California Medical Association votes to hike smoking age to 21
Members of the California Medical Association have voted to support raising the state's smoking age from 18 to 21.
The association, which represents 35,000 state physicians, voted to adopt the policy Sunday during its annual session in Anaheim that drew more than 400 delegates.
"I am very pleased that the CMA, in its wisdom, decided to support this policy," said Dr. Leonard Klay, an obstetrician-gynecologist from Santa Rosa, who introduced the measure.
"This is great news for the health of all Californians," he added. "We know that people who start smoking at a young age, especially, become addicted to deadly nicotine. My hope is that a higher age would help prevent some of these horrible smoking deaths people suffer."
The resolution was passed on a voice vote along with a dozen other resolutions with no dissent, Peter Warren, a spokesman for the CMA said Monday.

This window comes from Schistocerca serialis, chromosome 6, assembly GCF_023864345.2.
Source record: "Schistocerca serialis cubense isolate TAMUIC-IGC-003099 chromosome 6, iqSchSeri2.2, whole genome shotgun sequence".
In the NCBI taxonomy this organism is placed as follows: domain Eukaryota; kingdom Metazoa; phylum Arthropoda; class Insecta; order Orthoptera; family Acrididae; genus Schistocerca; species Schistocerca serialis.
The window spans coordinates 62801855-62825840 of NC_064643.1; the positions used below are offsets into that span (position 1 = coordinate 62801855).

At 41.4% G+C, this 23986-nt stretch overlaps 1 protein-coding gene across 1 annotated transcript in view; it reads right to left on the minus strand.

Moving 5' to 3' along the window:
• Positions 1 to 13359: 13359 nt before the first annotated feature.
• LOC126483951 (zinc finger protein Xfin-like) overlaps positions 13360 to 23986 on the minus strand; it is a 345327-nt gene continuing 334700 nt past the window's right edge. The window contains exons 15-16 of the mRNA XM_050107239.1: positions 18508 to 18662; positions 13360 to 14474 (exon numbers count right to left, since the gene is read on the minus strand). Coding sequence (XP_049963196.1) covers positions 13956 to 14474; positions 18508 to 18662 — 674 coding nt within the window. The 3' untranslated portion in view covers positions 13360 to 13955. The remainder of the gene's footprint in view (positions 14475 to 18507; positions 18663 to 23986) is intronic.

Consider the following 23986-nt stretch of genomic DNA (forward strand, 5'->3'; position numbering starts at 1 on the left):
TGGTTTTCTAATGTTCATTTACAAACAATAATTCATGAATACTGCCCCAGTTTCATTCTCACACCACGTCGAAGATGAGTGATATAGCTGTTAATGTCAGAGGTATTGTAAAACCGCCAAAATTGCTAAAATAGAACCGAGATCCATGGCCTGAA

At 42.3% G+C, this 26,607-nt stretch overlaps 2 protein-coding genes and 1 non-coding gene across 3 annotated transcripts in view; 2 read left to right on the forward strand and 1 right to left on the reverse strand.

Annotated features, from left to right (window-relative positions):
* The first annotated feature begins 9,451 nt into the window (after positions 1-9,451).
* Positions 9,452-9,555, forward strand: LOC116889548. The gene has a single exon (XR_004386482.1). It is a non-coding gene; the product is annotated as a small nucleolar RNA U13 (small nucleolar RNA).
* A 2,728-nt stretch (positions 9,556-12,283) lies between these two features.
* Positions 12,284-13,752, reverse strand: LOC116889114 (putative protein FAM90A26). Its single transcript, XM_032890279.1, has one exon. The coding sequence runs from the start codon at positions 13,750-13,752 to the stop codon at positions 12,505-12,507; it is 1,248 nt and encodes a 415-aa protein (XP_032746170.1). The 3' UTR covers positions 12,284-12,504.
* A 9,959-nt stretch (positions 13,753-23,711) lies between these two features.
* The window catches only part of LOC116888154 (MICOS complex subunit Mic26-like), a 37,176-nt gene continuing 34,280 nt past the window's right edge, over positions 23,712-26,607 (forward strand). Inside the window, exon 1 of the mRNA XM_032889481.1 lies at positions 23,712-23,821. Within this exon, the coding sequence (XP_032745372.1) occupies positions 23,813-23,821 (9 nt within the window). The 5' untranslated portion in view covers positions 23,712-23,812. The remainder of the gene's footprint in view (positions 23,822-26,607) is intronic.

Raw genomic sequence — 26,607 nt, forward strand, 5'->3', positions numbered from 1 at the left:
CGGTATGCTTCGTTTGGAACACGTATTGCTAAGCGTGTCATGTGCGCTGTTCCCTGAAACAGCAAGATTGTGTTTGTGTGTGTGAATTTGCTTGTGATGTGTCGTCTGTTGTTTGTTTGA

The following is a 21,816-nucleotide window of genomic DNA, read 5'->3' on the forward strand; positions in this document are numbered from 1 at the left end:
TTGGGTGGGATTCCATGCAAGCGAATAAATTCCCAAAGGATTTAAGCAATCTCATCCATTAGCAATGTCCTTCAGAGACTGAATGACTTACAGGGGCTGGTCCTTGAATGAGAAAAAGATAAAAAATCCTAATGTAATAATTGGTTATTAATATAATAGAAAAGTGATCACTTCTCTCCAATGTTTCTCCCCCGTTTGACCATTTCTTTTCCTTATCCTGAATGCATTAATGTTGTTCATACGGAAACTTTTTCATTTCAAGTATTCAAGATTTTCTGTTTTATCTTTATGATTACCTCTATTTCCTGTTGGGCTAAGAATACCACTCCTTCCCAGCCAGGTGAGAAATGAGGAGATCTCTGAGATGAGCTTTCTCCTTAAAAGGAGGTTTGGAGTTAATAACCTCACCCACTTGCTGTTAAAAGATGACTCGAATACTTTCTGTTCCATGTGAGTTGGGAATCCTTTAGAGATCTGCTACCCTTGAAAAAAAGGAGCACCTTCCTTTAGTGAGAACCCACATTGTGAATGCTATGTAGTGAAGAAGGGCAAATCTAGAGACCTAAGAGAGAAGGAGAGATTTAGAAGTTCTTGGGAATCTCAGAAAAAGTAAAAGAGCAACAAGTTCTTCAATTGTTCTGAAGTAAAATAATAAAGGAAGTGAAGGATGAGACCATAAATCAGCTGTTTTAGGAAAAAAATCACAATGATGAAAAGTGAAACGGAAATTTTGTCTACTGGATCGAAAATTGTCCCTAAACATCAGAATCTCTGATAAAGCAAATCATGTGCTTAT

The resolution directs the association's lobbyists to support any legislation that would raise the legal age to buy, possess or receive tobacco products and paraphernalia.
No such legislation is pending in the state.
If a state lawmaker should propose such a law, the CMA has six full-time lobbyists that could be devoted to build coalitions in support of it, Warren said.
"This is probably something whose time has come, at least here, and it will come elsewhere," Warren said. "Of course, it requires some legislation and then we will support it."
The CMA for at least the last 20 years has been advocating anti-tobacco and anti-smoking measures. The organization, for example, supported the Smoke-free Workplace Act of 1994 that banned smoking in restaurants and most all other workplaces. The smoking ban was eventually extended to bars in January 1998.
All 50 states set a minimum age of at least 18 to buy tobacco products following a 1992 directive from Congress. In three other states, Alabama, Alaska and Utah, the legal age is 19.
The group's House of Delegates also voted to support increased fines and enforcement efforts to prevent minors from being exposed to tobacco products.
The American Lung Association does not support raising the legal smoking age, instead saying efforts would be better spent enforcing current laws.
The Lung Association estimates about 90 percent of all smokers pick up the habit before the age of 21. More than 430,000 Americans die each year from smoking-related diseases.